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  • Writer's pictureBy April Sage

Tell Me If This Scenario Sounds Familiar


Best friend, companion, soul mate, love of your life. There are many terms of endearment and ways to describe a loving union of two people. These relationships come in many forms, including a married couple of 50+ years, a dedicated partnership that began later in life, or best friends. Caring for two individuals with distinct needs can be a challenge. Check out the below list of scenarios I’ve come across while assisting my clients. If one sounds familiar, you’ll want to continue reading. It may help prepare you for supporting your loved one’s needs.

Scenario 1

In my time serving families, I have seen one partner barely able to get around with many medical challenges, while the other partner was the caregiver who developed dementia. Their respective families don’t know one another; one partner is more well off financially than the other, and clearly, both the families and participants have far different needs. The truly complicated diagnoses require separate considerations that may not align with the goals of the separate family members.

Scenario 2

I’ve encountered situations where one family member is considered a necessary companion, in this case, a long-term pet, serving as comfort and soothing friend in times of confusion for the ill family member. It can be difficult for the family to understand, but keeping this bonded pair together is important.

Scenario 3

The most common example is one healthy partner is paired with someone diagnosed with dementia, Parkinson’s, or the victim of a stroke. While people do need each other, sometimes the scenario requires the heartbreaking decision to live separately. This is common with dementia patients, as they can become far too unsafe for their partner to take care of. The risk of harm to both partners outweigh the positives of a co-living arrangement.

For most families, tradeoffs need to be considered along with complicated future planning requirements, many of which are centered around financial constraints. Each scenario comes with its own struggles for long-term budget planning and the emotional toll of asking, “what if?” It can be easier for a family to navigate when the partners are mom and dad, but is significantly more complicated with a bonded pair who have separate finances and separate families. You are not alone on this journey. There are options to support your loved ones and bring you peace of mind on this life journey; because as your family’s needs change, so might their living scenarios.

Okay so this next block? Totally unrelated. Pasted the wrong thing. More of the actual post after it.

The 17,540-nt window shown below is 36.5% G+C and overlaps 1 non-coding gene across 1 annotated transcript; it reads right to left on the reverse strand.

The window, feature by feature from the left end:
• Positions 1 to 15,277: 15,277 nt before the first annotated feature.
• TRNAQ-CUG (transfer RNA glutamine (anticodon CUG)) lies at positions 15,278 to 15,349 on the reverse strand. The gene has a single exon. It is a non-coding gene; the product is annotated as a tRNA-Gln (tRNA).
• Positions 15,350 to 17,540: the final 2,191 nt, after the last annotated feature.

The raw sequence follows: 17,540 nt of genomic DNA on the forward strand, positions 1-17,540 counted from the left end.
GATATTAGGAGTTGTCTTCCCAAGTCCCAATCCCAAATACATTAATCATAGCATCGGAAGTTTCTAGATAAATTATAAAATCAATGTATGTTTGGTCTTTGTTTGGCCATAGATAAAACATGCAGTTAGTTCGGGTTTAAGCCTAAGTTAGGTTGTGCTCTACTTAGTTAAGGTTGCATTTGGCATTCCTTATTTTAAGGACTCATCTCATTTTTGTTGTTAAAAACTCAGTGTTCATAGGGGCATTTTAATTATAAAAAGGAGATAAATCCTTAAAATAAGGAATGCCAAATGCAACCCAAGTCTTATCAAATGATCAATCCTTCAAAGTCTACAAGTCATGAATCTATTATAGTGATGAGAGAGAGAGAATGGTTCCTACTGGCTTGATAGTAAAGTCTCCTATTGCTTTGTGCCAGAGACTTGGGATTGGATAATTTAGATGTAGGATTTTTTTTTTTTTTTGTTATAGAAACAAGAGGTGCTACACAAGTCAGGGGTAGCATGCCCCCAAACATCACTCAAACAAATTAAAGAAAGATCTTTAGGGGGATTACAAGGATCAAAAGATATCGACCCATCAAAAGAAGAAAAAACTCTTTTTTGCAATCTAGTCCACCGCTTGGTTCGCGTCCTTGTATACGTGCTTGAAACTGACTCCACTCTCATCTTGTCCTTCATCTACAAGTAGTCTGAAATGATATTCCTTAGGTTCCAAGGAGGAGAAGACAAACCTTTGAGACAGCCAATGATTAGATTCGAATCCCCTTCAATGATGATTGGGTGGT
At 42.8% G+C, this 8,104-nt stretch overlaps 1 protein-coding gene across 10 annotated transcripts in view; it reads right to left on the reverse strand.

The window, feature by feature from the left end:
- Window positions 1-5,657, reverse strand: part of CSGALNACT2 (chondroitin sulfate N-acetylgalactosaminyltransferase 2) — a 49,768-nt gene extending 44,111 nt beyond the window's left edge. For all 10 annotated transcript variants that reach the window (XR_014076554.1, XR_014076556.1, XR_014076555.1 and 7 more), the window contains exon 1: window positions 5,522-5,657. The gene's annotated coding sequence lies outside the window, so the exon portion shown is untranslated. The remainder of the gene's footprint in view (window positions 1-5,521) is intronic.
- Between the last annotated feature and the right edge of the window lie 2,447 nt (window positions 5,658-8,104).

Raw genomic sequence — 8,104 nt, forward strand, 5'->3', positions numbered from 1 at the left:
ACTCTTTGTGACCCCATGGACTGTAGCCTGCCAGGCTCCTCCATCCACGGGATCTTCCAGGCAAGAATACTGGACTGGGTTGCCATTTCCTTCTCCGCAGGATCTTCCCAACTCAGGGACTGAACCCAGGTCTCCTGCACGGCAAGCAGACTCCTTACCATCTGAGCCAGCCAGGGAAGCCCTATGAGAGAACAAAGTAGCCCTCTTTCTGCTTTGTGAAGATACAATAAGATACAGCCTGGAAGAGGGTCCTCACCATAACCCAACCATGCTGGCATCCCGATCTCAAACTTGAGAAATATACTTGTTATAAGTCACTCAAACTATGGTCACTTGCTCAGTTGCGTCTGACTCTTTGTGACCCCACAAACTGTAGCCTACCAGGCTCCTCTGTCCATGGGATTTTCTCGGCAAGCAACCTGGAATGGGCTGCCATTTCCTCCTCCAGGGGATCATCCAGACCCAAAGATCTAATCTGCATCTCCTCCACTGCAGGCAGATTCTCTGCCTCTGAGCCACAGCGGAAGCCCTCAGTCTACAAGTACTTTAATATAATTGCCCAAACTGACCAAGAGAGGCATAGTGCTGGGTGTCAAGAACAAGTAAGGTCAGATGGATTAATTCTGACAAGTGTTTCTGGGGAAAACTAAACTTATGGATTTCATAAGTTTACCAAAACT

Independent Living/Continuing Care Facility

Upon diagnosis, it is common for partners to move into a continuing care community. They can live together with support, get settled in their surroundings, spend quality time, and make friends with others in the same life stage or experiencing similar challenges. This gives both the well and the ill partner people to relate to and share their experiences with. The ill partner receives much more care and support than in an independent living community. They only use the services they need, but it enables the healthy partner respite and gives support to the partner who needs daily care.

Assisted Living

Moving from an independent living community to assisted living gives each partner the specific support they need in one location. If the well partner has a less complex care need, such as medication management, while the other partner requires assistance for daily needs, this could be a good option. This is especially true if the family doesn’t want to contract in-home care due to the cost, as this could be a good compromise more in line with their budget. An assisted living solution still provides the well partner less isolation and gives them access to a community with care on hand, respite, flexible scheduling, and transportation. The burdens of home maintenance are relieved by providing housekeeping services, meal prep, and laundry service. This option allows full support when you need it with a-la-carte offerings.

Memory Care

As needs change, memory care may be unavoidable. Moving into a memory care facility is a case-by-case option for the pair. Some properties will, rarely, allow the well partner to live with the partner who has cognitive decline. Most partners will stay near their partner on the same campus or within a short distance. The well partner can visit regularly, but it’s an opportunity for them to return to being a partner rather than a 24/7 caregiver.

As always, budget and geography are what guide these solutions. This process can be a roller coaster. I am your resource to help you navigate the emotions of this change from a personal and professional level. I work with facilities and providers throughout Pierce and Thurston counties and the greater South Puget Sound region. These are personally vetted for type and quality of care. I also ensure that they are fully compliant with all state and local regulations. Each facility has its own unique style and personality. By getting to know you and your family, we work closely to find the facility that is the closest match to the needs of your loved one.

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